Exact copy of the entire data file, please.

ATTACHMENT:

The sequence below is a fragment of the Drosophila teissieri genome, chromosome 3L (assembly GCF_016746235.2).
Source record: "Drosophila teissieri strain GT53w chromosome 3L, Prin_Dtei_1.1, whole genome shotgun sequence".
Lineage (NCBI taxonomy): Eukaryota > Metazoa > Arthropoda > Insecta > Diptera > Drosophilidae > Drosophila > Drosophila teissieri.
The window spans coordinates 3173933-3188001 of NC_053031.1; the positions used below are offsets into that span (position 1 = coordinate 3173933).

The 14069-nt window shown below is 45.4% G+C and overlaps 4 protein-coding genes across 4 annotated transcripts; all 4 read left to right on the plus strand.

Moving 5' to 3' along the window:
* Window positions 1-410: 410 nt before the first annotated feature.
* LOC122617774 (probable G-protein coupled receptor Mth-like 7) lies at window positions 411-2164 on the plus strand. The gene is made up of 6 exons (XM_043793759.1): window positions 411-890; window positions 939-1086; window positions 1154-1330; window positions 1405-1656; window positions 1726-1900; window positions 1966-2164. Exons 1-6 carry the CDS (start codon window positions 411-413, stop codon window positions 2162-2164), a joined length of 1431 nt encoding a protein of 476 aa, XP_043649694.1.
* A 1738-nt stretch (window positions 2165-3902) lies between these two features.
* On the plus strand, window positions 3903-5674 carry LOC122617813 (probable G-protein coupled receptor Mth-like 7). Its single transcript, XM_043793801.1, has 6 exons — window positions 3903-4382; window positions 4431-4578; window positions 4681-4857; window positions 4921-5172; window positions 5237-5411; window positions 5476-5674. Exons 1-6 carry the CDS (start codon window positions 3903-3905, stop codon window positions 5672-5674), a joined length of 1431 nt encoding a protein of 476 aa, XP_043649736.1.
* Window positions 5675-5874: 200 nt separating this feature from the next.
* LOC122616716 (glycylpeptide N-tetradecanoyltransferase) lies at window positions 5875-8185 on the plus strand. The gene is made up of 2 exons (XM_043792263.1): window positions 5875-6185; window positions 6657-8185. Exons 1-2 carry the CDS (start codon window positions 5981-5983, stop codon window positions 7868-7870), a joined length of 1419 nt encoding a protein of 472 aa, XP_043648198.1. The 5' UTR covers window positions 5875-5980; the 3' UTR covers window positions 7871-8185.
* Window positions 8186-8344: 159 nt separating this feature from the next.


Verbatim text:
The sequence below is a fragment of the Drosophila teissieri genome, chromosome 3L (assembly GCF_016746235.2).
Source record: "Drosophila teissieri strain GT53w chromosome 3L, Prin_Dtei_1.1, whole genome shotgun sequence".
Lineage (NCBI taxonomy): Eukaryota > Metazoa > Arthropoda > Insecta > Diptera > Drosophilidae > Drosophila > Drosophila teissieri.
The window spans coordinates 3173933-3188001 of NC_053031.1; the positions used below are offsets into that span (position 1 = coordinate 3173933).

The 14069-nt window shown below is 45.4% G+C and overlaps 4 protein-coding genes across 4 annotated transcripts; all 4 read left to right on the plus strand.

Moving 5' to 3' along the window:
* Window positions 1-410: 410 nt before the first annotated feature.
* LOC122617774 (probable G-protein coupled receptor Mth-like 7) lies at window positions 411-2164 on the plus strand. The gene is made up of 6 exons (XM_043793759.1): window positions 411-890; window positions 939-1086; window positions 1154-1330; window positions 1405-1656; window positions 1726-1900; window positions 1966-2164. Exons 1-6 carry the CDS (start codon window positions 411-413, stop codon window positions 2162-2164), a joined length of 1431 nt encoding a protein of 476 aa, XP_043649694.1.
* A 1738-nt stretch (window positions 2165-3902) lies between these two features.
* On the plus strand, window positions 3903-5674 carry LOC122617813 (probable G-protein coupled receptor Mth-like 7). Its single transcript, XM_043793801.1, has 6 exons — window positions 3903-4382; window positions 4431-4578; window positions 4681-4857; window positions 4921-5172; window positions 5237-5411; window positions 5476-5674. Exons 1-6 carry the CDS (start codon window positions 3903-3905, stop codon window positions 5672-5674), a joined length of 1431 nt encoding a protein of 476 aa, XP_043649736.1.
* Window positions 5675-5874: 200 nt separating this feature from the next.
* LOC122616716 (glycylpeptide N-tetradecanoyltransferase) lies at window positions 5875-8185 on the plus strand. The gene is made up of 2 exons (XM_043792263.1): window positions 5875-6185; window positions 6657-8185. Exons 1-2 carry the CDS (start codon window positions 5981-5983, stop codon window positions 7868-7870), a joined length of 1419 nt encoding a protein of 472 aa, XP_043648198.1. The 5' UTR covers window positions 5875-5980; the 3' UTR covers window positions 7871-8185.
* Window positions 8186-8344: 159 nt separating this feature from the next.